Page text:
The unfortunate reality is that for some young people it’s true, but it’s also true for people of older generations.

Recently a good friend of mine shared an experience he had – and a lesson learned. He was visiting his parents for a family reunion. All was well until his father started to do one of those things that always got his back up. As was his usual habit he became intolerant of what he saw was his father’s intolerance and made an issue of it. The exchange became vocal and loud. No one backed down and his father left the room. It was only then that he became aware that his four and six-year old boys had also left the room.

My friend’s wife sympathised with him but reminded him that his father was older now and may be finding it difficult to see his role in the family. This could excuse his father’s insistence on position and respect. She also observed that the boys were upset by the conflict and that they may grow up to treat him as he treated his father, if that’s their example.

My friend was appalled at his behaviour and apologised to both his father and to his boys for the incident. And so I pray,

Please Lord help me to cultivate respect. When I meet those who have more than me, let me be very happy; when with those who have less let me help them achieve more; and with my peers let me praise them and not have to compete. Hare Krishna.

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A needle in a haystack

Broadcast on BBC Radio2, Pause for Thought, 2005

Some of my relations are farmers and every summer we would find ourselves camped out on one or another of their farms. One summer, when I was eight years old, my two older brothers and I charged up a ladder to crest a twenty-foot haystack. It was one of those silly competitions boys seem to have to see who can get to the top first.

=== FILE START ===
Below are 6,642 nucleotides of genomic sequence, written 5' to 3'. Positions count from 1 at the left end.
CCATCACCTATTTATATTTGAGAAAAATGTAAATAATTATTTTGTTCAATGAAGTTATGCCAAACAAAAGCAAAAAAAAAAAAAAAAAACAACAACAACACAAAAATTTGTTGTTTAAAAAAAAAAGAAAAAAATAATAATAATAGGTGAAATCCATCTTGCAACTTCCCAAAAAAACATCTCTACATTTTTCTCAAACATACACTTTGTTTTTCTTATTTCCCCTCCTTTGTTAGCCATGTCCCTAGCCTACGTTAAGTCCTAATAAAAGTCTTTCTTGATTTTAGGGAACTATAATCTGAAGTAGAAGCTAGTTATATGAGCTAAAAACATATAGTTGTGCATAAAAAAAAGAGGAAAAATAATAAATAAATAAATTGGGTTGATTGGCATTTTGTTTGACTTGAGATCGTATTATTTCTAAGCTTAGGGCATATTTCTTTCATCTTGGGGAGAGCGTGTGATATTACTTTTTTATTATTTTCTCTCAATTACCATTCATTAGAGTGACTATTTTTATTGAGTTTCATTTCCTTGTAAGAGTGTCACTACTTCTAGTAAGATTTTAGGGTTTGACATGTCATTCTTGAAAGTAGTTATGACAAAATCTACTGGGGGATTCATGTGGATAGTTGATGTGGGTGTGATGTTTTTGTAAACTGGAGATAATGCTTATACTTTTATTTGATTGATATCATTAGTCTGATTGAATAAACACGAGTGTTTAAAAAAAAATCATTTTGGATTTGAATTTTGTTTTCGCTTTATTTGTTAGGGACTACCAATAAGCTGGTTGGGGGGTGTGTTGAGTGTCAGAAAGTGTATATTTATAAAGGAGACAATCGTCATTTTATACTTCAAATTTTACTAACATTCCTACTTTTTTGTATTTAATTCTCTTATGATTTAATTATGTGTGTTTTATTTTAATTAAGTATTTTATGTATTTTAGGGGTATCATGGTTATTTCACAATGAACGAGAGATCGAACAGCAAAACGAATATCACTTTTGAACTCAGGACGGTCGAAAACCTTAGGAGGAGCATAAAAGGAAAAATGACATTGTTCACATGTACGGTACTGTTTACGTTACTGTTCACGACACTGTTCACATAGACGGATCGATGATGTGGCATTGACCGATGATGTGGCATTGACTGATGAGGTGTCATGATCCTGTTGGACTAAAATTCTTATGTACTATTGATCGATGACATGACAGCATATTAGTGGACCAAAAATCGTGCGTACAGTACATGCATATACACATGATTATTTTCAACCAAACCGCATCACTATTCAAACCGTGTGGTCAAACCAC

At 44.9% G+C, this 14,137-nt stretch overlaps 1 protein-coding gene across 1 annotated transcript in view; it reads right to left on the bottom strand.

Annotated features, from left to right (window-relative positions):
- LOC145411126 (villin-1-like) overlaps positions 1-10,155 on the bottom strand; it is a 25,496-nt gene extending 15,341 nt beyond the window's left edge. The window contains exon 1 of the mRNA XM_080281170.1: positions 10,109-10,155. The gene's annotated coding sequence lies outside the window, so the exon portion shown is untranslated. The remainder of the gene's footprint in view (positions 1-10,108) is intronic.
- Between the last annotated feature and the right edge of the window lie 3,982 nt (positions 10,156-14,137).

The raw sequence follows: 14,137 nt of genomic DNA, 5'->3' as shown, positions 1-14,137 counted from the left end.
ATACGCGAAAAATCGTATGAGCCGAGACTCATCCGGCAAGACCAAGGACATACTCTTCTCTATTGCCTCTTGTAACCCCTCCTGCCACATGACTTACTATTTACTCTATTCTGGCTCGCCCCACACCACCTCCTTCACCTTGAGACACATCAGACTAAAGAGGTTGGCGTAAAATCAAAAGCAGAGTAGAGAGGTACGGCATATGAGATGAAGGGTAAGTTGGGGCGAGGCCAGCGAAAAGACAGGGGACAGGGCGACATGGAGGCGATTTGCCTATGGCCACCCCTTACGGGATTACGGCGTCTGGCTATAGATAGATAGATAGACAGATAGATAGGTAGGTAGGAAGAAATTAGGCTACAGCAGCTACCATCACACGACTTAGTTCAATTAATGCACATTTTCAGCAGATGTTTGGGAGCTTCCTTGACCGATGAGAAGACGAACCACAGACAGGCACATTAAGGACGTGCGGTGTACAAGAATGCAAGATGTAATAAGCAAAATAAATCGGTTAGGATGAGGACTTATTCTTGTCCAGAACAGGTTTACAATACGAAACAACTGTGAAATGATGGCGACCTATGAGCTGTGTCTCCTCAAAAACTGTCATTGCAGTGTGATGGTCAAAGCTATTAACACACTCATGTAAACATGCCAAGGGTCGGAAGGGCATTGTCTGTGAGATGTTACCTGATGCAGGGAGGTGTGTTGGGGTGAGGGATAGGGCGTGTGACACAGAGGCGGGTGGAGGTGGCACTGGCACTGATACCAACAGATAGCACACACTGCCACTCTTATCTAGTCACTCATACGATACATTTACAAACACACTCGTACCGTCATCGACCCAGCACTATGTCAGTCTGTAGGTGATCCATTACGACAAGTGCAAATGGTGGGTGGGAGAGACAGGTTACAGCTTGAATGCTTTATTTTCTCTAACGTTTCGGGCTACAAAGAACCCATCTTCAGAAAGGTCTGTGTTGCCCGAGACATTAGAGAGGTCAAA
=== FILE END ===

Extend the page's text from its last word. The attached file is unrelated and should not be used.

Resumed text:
Anyway, my older brother got to the top first, jumped in the middle and covered himself with straw. He told me to hide so when my other brother got to the top we wouldn’t be seen. I flung my body over a pile of straw only to fall twenty feet down on the other side. I landed on my face, on concrete. By some miracle I wasn’t really injured apart from a bit of a bloody nose.

My whole family came running out to the farmhouse, including my six aunts on my mother’s side, two of whom were nurses. The sudden drop gave me a bit of a shock, so I started to cry, which brought some welcome maternal fuss. This was confounded by the aunt-nurses who told me I was all right so I should stop crying, which I begrudgingly did because I loved the bit of attention.

After getting my face squashed and my emotions patched and blessings from everyone, my father took me by the hand and brought me out to the haystack and stood there looking at it and asked if we should climb up? I protested, why would I want to climb up that haystack again? He insisted so we both climbed up to the top of the haystack and my father and I sat in the middle and he looked at me and said it was important to climb up and sit here because He didn’t want me to be afraid of fun, haystacks or heights.

I often reflect on that little moment, that little bubble of wisdom. And as the years have passed I have appreciated my father even more for taking that time with me, just a little thing but it has meant so much in other areas of my life since. There are many times when something unusual, comic, or tragic may happen to us, but we must not be afraid to revisit the circumstance in order to resolve it in our hearts. Sometimes it is very easy to run away from a circumstance or relationship, when we could instead climb our haystack and find our courage again.

Hare Krishna